Without talking about bad implementation (e.g., weak passwords) or side channel attacks (keystroke loggers and the like) it seems exceedingly unlikely that any law enforcement agency would have the ability to defeat modern encryption algorithms. Even if the NSA has such an ability (the math geeks can comment on the likelihood of this) it would be far too valuable to waste on something as mundane as a criminal prosecution. National Security concerns trump the incarceration of child molesters, drug dealers, murderers, and other common criminals.

          Far more interesting than the technical aspect will be the evolution of 5th amendment case law as it relates to encryption. There is no definitive legal precedent in the United States as to whether or not you can be compelled to disclose an encryption password. There have been a few cases that have danced around the edge of this question, but none have directly addressed it, nor have they made it to SCOTUS.

          • Exactly. He told me, basically, that the main (only?) side channel attack was getting the unencrypted backup. And yeah, I strongly suspect that if the NSA had the ability to crack AES, it would only be used for situations that you and I would never hear about. The instant it came out in even the most important of public trials, everyone would stop relying on AES about 30 seconds later.

          • by swillden (191260)

            Even if the NSA has such an ability (the math geeks can comment on the likelihood of this)

            I don't personally count as such a math geek, but I know some who do, and the consensus is that, no, the NSA does not. Academic cryptographers who regularly collaborate with NSA cryptographers have the general impression that while it's likely that the NSA knows a number of tricks that academic cryptographers don't, that in many areas the NSA is learning a great deal from published work. In other words, the NSA may still be ahead, but not by that much.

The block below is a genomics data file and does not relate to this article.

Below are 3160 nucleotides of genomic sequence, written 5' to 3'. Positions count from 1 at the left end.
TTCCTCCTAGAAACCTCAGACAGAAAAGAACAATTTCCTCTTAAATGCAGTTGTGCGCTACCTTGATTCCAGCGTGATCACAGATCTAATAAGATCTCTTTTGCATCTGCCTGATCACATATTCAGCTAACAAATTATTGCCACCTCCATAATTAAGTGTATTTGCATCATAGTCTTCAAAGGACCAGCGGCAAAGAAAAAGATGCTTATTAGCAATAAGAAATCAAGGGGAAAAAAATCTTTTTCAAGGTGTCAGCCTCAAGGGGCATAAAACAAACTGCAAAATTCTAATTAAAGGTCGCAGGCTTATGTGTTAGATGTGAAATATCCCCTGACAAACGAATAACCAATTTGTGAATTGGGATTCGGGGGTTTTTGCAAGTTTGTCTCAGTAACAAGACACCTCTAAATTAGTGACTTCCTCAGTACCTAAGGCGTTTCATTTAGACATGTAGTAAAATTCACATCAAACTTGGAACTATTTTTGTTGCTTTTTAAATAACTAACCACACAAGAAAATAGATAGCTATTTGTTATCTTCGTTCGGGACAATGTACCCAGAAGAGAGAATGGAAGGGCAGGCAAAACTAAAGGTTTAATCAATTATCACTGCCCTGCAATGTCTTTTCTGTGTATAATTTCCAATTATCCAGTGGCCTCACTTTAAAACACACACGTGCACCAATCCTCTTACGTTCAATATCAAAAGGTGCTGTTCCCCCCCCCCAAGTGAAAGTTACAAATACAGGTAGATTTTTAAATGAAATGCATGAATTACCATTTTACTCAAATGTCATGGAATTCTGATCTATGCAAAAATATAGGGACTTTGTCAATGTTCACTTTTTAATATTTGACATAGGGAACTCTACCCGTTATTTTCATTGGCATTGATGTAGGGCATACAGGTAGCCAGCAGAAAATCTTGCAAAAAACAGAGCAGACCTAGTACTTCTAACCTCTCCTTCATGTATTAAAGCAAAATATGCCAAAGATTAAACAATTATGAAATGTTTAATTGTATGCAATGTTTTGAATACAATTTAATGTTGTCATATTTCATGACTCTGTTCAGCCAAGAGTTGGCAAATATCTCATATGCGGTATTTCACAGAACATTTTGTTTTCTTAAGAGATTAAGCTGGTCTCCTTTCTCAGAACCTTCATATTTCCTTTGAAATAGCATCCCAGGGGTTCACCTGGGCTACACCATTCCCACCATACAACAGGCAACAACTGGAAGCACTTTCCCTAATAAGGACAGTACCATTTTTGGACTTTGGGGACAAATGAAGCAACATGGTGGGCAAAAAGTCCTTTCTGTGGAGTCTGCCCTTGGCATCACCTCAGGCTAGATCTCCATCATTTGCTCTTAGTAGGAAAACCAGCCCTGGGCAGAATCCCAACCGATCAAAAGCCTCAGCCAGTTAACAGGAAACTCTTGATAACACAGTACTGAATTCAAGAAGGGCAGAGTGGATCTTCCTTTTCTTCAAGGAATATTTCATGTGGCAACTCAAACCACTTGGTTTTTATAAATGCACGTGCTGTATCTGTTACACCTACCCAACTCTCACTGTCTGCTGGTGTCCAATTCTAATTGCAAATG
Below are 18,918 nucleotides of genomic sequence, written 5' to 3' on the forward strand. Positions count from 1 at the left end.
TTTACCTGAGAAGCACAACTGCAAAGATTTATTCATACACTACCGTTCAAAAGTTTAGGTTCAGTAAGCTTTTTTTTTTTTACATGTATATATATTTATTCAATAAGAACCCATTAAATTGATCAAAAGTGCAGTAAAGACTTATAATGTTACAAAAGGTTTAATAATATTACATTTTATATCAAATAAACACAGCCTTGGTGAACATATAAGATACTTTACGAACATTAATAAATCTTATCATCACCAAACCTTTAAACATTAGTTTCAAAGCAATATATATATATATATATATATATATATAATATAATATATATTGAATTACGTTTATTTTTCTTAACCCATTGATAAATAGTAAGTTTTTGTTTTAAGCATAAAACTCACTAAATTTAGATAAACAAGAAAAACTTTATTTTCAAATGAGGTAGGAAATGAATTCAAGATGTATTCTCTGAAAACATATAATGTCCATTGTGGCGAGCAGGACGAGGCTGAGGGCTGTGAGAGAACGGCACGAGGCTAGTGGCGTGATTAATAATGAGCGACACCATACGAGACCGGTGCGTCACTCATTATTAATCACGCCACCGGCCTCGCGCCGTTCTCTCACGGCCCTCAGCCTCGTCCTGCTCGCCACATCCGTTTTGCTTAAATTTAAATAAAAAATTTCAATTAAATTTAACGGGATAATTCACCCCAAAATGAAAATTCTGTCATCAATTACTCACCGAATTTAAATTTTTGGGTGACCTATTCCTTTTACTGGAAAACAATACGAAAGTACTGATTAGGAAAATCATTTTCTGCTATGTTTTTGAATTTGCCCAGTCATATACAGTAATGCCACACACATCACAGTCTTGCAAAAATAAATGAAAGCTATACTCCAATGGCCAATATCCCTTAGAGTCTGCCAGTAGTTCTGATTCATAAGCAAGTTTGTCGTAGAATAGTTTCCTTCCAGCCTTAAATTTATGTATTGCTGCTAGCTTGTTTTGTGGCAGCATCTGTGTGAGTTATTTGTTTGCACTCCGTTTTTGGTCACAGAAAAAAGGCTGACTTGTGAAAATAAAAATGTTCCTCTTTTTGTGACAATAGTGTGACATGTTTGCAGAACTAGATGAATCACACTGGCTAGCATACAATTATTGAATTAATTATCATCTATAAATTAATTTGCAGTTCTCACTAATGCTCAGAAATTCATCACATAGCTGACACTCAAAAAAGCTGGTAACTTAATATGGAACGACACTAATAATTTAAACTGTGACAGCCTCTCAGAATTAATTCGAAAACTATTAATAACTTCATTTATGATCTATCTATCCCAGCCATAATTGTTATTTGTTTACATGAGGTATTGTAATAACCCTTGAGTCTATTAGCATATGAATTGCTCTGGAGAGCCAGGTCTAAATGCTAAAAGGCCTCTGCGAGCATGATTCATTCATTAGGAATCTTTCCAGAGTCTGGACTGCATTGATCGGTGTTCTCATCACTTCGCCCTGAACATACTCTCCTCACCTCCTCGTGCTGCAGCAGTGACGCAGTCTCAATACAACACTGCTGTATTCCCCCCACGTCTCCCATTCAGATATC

With that in mind, put yourself in the shoes of the

        • Re:mod TFS (Score:4, Interesting)

          by mark-t (151149) <markt@ l y n x.bc.ca> on Monday August 13, 2012 @02:13PM (#40976455) Journal

          "....most criminals aren't smart enough to do that"

          I can't seem to help but read that as ".... criminals who are smart enough to do that will probably get away."

    • by Sparticus789 (2625955) on Monday August 13, 2012 @12:47PM (#40975371) Journal

      I was at this conference, the running joke was "If it's encrypted, forget about it!" Everyone knows this. FDE and utilities like TrueCrypt will always prevent data recovery, save for the human factor of giving up the password.

      Also at the conference was the strong difference between American and British/Australian law. In the U.S., the 5th Amendment prevents someone from being required to turn over their password. The Brits and Aussies do not have this problem, as the 5th amendment doesn't exist for them.

    • by Darinbob (1142669)

      It's simple. First you hack their Amazon account, then that gets you into Google, and from there breaking into the iPhone is easy enough for a 14 year old.

  • by carrier lost (222597) on Monday August 13, 2012 @12:21PM (#40974969) Homepage

    Gee. The government can't spy on you using your own hardware?

    This is truly frightening.

  • (also article is a little too breathlessly enamored of apple: PR astroturf?)

  • by Jeremy Erwin (2054) on Monday August 13, 2012 @12:23PM (#40974999) Journal

    It's a start.

    • by DJ Jones (997846)